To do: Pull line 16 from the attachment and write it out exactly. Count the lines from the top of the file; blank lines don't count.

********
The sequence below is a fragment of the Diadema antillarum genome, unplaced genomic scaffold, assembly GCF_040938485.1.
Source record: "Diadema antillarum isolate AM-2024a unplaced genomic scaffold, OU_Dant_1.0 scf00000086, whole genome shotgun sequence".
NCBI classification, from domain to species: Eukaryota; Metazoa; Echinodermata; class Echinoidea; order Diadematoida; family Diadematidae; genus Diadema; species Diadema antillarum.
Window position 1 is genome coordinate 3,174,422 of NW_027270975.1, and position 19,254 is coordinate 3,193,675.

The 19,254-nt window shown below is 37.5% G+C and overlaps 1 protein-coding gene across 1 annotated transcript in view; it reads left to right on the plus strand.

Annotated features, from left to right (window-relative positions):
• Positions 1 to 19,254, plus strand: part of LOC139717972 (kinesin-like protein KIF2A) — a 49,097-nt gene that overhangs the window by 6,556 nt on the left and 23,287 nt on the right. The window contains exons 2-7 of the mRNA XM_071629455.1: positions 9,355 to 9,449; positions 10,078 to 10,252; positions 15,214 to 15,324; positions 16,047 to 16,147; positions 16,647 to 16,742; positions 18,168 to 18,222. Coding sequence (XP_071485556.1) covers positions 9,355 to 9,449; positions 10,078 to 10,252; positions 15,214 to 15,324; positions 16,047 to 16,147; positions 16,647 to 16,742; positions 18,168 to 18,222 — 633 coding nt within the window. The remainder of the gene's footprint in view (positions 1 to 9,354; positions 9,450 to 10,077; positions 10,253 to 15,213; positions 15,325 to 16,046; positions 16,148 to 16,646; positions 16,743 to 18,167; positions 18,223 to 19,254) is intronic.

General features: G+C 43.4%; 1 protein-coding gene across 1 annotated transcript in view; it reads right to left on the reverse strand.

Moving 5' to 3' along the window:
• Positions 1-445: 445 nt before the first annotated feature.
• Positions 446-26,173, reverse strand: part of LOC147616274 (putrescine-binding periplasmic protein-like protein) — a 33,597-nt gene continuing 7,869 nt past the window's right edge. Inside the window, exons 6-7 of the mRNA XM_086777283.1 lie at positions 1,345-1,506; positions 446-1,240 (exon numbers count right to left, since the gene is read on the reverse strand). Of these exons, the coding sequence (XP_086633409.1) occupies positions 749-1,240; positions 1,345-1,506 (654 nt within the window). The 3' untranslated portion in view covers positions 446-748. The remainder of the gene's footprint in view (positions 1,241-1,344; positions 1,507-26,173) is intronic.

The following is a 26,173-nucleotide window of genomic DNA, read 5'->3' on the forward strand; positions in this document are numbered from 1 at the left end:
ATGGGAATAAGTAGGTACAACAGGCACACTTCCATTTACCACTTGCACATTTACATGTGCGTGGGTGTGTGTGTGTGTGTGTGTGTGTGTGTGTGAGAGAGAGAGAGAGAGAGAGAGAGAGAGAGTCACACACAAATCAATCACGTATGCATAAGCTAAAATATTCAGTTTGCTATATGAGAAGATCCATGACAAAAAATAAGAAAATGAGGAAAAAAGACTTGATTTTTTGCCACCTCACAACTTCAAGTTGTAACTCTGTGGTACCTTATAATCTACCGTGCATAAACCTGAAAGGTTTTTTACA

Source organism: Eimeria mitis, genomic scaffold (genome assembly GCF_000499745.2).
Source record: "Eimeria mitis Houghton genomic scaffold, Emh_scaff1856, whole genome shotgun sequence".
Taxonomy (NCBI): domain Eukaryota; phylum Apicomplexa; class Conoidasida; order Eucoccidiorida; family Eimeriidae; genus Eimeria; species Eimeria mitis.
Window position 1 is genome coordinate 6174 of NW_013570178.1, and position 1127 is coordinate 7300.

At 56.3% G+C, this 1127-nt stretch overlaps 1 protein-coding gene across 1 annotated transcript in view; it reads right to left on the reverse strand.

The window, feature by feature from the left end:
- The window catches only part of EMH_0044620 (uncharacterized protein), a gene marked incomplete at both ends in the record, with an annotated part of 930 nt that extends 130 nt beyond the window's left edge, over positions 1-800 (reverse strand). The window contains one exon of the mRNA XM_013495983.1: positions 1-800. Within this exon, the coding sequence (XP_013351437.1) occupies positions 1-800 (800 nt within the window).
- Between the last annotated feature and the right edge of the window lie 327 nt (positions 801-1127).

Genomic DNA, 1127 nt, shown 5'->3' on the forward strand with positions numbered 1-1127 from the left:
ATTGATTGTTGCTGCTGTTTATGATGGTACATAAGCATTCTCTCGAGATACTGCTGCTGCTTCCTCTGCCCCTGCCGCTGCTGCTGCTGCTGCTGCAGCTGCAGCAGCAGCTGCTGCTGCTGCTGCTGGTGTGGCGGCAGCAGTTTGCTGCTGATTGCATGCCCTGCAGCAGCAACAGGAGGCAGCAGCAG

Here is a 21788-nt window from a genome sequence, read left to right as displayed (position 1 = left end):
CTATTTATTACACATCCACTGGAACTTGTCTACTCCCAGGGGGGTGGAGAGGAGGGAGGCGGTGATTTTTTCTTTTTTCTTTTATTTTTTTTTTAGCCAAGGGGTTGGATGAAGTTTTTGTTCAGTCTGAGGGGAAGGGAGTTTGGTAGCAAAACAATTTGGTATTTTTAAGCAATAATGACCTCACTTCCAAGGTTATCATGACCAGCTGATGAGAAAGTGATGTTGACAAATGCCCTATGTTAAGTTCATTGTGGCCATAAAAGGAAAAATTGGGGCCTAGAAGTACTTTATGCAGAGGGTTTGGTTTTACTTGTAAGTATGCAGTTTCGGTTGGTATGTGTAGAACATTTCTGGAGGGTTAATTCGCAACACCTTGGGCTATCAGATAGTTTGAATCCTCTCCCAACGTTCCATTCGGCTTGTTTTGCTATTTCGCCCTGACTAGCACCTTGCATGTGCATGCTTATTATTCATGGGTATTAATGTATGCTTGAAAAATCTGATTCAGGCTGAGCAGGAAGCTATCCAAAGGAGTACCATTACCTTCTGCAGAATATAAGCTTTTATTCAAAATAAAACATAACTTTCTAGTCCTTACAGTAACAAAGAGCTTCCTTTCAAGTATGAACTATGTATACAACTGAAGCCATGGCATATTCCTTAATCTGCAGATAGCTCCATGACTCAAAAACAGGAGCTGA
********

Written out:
Taxonomy (NCBI): domain Eukaryota; phylum Apicomplexa; class Conoidasida; order Eucoccidiorida; family Eimeriidae; genus Eimeria; species Eimeria mitis.